Elon Musk’s X shed 1,000 employees across team tasked to combat online hate

Amid rise in “hateful and toxic” content on the platform, Elon Musk’s X told an Australian watchdog that it has shed around 1,000 employees from its ‘safety’ team, which is responsible for stopping abusive content online.

Elon Musk, Chief Executive Officer of SpaceX and Tesla and owner of X, formerly known as Twitter.(REUTERS)
Elon Musk, Chief Executive Officer of SpaceX and Tesla and owner of X, formerly known as Twitter.(REUTERS)

According to the new figures released online by Australia’s online watchdog eSafety Commission, a thousand job cuts were made in the team since Musk acquired Twitter, leading to a rise in hateful content on the platform.

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eSafety Commission said these “deep cuts” and the reinstatement of thousands of banned accounts had created a “perfect storm” for the spread of harmful content. The online regulator said that Elon Musk’s takeover of X, formerly Twitter, coincided with a spike in “toxicity and hate” on the platform.

The commission acquired a detailed breakdown of the staff currently working at X, including software engineers and content moderators, using Australia’s groundbreaking Online Safety Act. Commissioner Julie Inman Grant, a former Twitter employee, said it was the first time these figures had been made public.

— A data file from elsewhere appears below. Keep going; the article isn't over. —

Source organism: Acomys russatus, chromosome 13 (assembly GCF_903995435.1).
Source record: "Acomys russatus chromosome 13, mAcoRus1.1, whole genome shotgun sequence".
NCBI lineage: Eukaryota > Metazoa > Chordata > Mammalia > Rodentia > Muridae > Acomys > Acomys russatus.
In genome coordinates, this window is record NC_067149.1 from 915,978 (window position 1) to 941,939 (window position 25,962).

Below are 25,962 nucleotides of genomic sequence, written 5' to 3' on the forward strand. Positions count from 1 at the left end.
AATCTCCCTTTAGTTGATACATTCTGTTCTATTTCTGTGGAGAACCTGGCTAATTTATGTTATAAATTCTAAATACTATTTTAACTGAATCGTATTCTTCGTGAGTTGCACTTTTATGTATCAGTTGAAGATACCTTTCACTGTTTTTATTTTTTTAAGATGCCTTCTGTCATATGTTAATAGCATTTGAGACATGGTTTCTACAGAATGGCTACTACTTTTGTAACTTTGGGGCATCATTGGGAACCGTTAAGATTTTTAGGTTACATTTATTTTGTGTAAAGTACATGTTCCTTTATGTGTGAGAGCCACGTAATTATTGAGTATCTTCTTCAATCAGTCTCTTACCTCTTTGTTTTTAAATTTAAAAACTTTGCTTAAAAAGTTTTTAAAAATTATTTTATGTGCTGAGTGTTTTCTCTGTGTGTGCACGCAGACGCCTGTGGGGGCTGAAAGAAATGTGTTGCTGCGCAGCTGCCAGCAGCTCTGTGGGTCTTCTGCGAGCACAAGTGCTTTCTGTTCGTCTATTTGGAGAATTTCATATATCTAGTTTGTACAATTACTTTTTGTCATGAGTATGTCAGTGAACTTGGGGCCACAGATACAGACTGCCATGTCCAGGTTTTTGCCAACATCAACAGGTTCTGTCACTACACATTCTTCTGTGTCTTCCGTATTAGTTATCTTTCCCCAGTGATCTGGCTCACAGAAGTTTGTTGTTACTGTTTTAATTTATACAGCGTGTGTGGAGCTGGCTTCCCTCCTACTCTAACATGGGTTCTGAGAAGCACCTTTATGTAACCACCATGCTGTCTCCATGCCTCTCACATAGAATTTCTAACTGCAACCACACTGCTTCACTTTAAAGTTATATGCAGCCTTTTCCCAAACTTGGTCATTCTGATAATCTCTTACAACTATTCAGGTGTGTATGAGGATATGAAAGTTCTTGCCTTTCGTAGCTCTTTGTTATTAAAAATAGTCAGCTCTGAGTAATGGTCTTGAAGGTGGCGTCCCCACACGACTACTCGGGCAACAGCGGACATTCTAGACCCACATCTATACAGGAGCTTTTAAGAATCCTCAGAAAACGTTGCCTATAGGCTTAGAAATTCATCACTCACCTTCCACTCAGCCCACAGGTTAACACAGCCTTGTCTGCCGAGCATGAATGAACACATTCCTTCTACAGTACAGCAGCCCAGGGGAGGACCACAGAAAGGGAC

The data collated by the online safety regulator showed that 1,213 specialist “trust and safety staff”, including contractors, had left X since it was acquired by Musk in October 2022.

80 per cent software engineers leave X

The Australian watchdog saw that among the resignations and layoffs in X after Elon Musk’s acquisition of the platform, 80 per cent of the employees were software engineers focused on “trust and safety issues”.

“To take 80 percent of these specialist engineers away, it would be like Volvo — known for its safety standards — eradicating all of their designers or engineers,” Commissioner Julie Inman told AFP.

“You’ve got a perfect storm. You’re drastically decreasing your defences, and you’re introducing repeat offenders back onto the platform,” she further added.

The eSafety Commission last year imposed a fine of Aus$610,500 (US$388,000) after the company failed to show how it was cracking down on child pornography. However, X surpassed the deadline to pay the fine and took legal action to get it overturned.

(With inputs from AFP)

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